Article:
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HAITI: Salesian Missions Launches Emergency Fundraising Campaign to Aid Relief Efforts Following Hurricane Matthew

(MissionNewswire) Salesian Missions has launched an emergency fundraising campaign to purchase relief supplies and provide assistance to those affected by Hurricane Matthew in Haiti.

“What is most needed at times like this are cash donations,” explains Father Mark Hyde, executive director of Salesian Missions, the U.S. development arm of the Salesians of Don Bosco. “What they need are relief supplies and the fastest way to make sure they get what they need is to donate money to organizations already working on the ground in the affected areas like Salesian Missions. We have missionaries, schools and programs helping the poor in cities and towns not only throughout Haiti, but also in the Dominican Republic, so this adds to our ability to coordinate response efforts.”

Those who want to help are encouraged to donate online at https://www.salesianmissions.org/haiti-relief/give. Donations made through this specific page will go specifically for relief efforts in Haiti.

The storm is still active and the government in Haiti has asked people to stay where they are until it passes. In the meantime, Salesian missionaries on the ground in Haiti are preparing for relief efforts and will begin this work as soon as they are cleared to do so. They are working with Salesian Missions as part of this preparation.

Funds raised will purchase the following relief supplies which have been identified as a priority by aid workers on the ground in Haiti: water, food (rice, beans, oil), sheet metal and plywood. The goal is to begin offering a hot meal to 3,000 children a day as soon as possible.

After the January 2010 earthquake, Salesian Missions in New York worked in cooperation with the Rinaldi Foundation, which headed up Salesian relief and reconstruction efforts in Haiti. The experience both the Rinaldi Foundation and Salesian Missions gained from this work is invaluable at times like this. Not only are Salesian missionaries often called upon by the government to assist, their programs are trusted by locals who know it is a place to turn during emergencies. Infrastructure and logistical capabilities (such as storage warehouses, transportation and distribution channels) allow Salesian Missions to provide assistance during times like this. Additionally, partnerships are key to effectively respond to humanitarian needs during emergencies such as this. Salesian Missions works with organizations within Haiti, in the United States and around the globe, and therefore has access to the supplies needed.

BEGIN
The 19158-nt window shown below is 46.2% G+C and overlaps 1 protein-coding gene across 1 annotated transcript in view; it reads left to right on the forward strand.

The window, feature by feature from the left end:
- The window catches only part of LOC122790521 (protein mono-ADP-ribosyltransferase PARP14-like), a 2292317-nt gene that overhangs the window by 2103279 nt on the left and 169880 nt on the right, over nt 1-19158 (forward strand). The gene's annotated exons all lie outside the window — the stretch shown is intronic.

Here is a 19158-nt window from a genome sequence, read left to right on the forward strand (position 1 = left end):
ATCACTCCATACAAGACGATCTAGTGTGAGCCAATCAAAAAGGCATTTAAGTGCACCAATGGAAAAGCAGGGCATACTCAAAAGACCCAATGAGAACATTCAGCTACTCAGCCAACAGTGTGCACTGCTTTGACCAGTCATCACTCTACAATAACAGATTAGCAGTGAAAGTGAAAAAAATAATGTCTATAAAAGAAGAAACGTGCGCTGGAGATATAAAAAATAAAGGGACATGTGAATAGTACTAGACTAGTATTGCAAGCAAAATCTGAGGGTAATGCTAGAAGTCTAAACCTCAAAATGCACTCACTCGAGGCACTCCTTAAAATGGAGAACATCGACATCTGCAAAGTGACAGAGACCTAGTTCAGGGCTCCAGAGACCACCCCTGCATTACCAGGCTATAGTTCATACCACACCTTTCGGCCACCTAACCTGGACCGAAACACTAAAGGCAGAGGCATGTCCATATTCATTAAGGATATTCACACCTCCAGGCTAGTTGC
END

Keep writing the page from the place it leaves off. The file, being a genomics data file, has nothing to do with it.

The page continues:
So far, Salesian Missions has received word of damage to offices, schools and churches affected by the hurricane. Roofs have been lost and buildings are flooded. An agriculture program has suffered the loss of its crops and animals (including cows and goats).

Salesian missionaries arrived in Haiti in 1935 upon request from the Haitian government to run a professional school. There are more than 200 Salesian-run schools in Haiti and programs reach more than 25,000 children and youth. Salesian programs are located throughout Haiti, including Port-au-Prince, Fort-Liberté, Cap-Haïtien, Les Cayes and Gressier. Salesian missionaries operate 10 main centers across the country, each of which has a number of primary and secondary schools, vocational training centers and other programs for street children and youth in need. Programs are focused on assisting the poorest and most vulnerable children (and their families) in countrysides, cities and slums. These include feeding programs and vocational and technical education to prepare youth for the workforce. Nutritional meals are a key element of the schools, ensuring children not only attend school but also are able to have the energy and focus to learn. In Port-au-Prince, Salesian missionaries operate one the largest free cafeterias in the world feeding more than 25,000 people daily.

Haiti’s educational system is continuing to rebuild after the 2010 earthquake destroyed 90 percent of schools and 60 percent of hospitals, killed thousands of people and left more than 350,000 injured. Despite ongoing reconstruction and infrastructure improvements, Haiti remains the poorest country in the Americas and one of the poorest in the world. According to the World Bank, over half of the country’s population of 10 million lives on less than $1 per day and approximately 80 percent live on less than $2 per day. The majority of Haitians lack adequate access to education, healthcare and nutritious food.


Salesian Missions is the U.S. development arm of the Salesians of Don Bosco, working to raise funds and develop programs to aid youth and families in some of the poorest places on earth. Haiti is one of more than 130 countries around the globe where Salesians work to give hope and provide opportunity to vulnerable youth through education and skills training. Learn more about where the Salesians work and the programs they provide at www.salesianmissions.org.

Salesian Missions is headquartered in New Rochelle, New York, and is part of the Don Bosco Network—a worldwide federation of Salesian NGOs. Salesian Missions works in cooperation with the Rinaldi Foundation in Haiti, which is also part of the Don Bosco Network. Both organizations have immense experience and resources in handling humanitarian emergencies. Funds raised by Salesian Missions in the United States will be distributed to the Rinaldi Foundation.


PHOTO CREDIT: Hector Retamal / AFP (Licensed by Getty Images)

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